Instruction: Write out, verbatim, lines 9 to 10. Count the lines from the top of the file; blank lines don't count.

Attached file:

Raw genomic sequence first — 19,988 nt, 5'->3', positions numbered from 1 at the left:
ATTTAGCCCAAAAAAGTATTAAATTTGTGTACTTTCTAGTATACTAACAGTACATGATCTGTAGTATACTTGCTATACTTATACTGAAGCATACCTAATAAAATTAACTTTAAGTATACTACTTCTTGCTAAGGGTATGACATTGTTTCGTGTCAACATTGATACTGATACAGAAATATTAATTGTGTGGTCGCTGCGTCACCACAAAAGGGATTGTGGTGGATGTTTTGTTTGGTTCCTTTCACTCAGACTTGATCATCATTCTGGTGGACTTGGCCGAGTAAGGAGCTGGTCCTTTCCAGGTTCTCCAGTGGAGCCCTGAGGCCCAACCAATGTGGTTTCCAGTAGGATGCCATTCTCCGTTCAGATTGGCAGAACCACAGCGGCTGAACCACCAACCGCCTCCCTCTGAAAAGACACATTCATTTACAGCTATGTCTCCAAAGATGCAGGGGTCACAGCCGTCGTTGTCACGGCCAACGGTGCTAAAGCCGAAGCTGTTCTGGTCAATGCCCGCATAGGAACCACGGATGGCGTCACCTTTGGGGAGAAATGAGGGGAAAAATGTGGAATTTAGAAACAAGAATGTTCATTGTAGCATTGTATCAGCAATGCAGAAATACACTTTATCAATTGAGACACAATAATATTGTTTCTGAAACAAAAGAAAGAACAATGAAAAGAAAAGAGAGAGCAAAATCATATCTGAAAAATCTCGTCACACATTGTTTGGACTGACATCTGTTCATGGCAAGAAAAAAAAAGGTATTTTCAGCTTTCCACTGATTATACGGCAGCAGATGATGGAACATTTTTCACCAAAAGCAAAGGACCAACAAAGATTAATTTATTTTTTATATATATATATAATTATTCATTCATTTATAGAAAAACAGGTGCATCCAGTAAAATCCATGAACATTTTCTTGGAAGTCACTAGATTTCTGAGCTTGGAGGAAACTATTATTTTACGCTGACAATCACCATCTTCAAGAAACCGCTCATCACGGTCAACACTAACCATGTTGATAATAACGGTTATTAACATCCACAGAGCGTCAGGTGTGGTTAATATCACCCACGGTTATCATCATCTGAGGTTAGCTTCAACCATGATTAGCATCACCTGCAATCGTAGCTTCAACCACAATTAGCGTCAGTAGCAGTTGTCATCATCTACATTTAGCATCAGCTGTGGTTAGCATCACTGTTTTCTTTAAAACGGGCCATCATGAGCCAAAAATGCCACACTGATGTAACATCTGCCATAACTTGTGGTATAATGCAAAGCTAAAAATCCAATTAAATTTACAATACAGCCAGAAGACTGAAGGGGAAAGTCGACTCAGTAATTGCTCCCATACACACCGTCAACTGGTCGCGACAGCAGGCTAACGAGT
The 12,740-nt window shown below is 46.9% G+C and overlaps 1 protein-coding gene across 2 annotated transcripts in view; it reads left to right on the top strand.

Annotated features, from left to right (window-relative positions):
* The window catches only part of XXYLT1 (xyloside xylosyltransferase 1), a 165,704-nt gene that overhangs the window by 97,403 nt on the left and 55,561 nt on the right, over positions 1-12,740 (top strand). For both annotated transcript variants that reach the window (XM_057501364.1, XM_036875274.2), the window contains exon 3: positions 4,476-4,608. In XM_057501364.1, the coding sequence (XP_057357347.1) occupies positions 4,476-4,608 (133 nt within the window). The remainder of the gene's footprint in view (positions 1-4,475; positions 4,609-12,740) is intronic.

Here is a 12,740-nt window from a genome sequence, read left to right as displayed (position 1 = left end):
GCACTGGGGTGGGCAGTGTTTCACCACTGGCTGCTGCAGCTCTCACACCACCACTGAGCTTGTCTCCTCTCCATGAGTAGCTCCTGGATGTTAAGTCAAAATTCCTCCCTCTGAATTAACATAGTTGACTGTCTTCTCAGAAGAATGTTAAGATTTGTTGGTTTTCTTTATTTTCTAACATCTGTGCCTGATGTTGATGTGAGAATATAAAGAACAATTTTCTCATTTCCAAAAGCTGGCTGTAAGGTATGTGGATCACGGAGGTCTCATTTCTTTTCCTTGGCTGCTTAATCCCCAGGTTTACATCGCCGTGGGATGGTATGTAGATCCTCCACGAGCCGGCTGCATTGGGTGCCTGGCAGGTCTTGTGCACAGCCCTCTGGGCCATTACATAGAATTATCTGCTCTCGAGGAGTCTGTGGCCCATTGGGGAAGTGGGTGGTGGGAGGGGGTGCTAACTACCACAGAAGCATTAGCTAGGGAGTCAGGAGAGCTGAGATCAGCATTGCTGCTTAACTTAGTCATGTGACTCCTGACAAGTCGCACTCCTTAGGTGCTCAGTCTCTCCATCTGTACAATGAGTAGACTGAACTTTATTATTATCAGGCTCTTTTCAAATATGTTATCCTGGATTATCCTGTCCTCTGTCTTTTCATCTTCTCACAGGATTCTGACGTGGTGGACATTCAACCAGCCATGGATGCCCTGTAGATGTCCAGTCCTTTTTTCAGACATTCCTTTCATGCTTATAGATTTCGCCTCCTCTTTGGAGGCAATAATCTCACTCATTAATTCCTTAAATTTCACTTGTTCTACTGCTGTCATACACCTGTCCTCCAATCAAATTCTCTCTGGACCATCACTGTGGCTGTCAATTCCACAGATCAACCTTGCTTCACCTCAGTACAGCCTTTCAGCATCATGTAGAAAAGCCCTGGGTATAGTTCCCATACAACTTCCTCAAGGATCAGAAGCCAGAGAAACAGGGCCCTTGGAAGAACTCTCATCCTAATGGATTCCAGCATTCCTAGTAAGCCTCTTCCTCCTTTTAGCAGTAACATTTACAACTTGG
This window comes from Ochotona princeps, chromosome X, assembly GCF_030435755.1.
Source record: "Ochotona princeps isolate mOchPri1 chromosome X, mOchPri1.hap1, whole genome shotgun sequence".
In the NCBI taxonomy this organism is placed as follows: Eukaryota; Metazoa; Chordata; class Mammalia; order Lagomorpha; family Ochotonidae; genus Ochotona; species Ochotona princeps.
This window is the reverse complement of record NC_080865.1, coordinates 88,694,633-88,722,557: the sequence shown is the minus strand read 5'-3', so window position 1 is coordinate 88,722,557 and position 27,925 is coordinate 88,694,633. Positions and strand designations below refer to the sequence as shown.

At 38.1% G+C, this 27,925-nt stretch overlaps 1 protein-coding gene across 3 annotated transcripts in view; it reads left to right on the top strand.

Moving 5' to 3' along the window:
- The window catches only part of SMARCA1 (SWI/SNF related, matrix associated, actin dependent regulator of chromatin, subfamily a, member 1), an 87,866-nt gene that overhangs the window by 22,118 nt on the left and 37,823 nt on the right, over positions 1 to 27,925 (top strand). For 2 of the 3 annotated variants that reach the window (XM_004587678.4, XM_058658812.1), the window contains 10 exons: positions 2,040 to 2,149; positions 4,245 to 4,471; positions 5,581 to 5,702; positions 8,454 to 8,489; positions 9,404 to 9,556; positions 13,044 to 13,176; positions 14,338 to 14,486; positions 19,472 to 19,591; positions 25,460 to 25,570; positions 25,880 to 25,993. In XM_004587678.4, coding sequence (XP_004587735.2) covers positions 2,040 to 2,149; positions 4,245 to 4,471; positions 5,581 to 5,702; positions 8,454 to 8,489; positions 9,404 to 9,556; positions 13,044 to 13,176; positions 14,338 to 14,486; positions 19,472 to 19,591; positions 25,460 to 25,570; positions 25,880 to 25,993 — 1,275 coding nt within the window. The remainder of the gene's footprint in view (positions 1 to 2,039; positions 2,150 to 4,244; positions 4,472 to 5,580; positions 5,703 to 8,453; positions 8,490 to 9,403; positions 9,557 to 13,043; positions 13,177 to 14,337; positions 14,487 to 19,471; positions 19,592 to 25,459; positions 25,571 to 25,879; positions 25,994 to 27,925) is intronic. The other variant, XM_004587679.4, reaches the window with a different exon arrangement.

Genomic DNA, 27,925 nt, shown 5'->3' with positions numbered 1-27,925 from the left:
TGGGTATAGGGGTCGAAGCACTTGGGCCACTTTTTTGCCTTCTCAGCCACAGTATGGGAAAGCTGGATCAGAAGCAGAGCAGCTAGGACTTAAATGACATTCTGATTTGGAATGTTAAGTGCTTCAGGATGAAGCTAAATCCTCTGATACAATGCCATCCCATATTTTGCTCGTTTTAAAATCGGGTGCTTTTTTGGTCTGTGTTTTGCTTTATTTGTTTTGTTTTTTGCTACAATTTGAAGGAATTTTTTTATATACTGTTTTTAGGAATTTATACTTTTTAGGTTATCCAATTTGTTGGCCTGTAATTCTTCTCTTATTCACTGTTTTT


Source record: "Ochotona princeps isolate mOchPri1 chromosome X, mOchPri1.hap1, whole genome shotgun sequence".
In the NCBI taxonomy this organism is placed as follows: Eukaryota; Metazoa; Chordata; class Mammalia; order Lagomorpha; family Ochotonidae; genus Ochotona; species Ochotona princeps.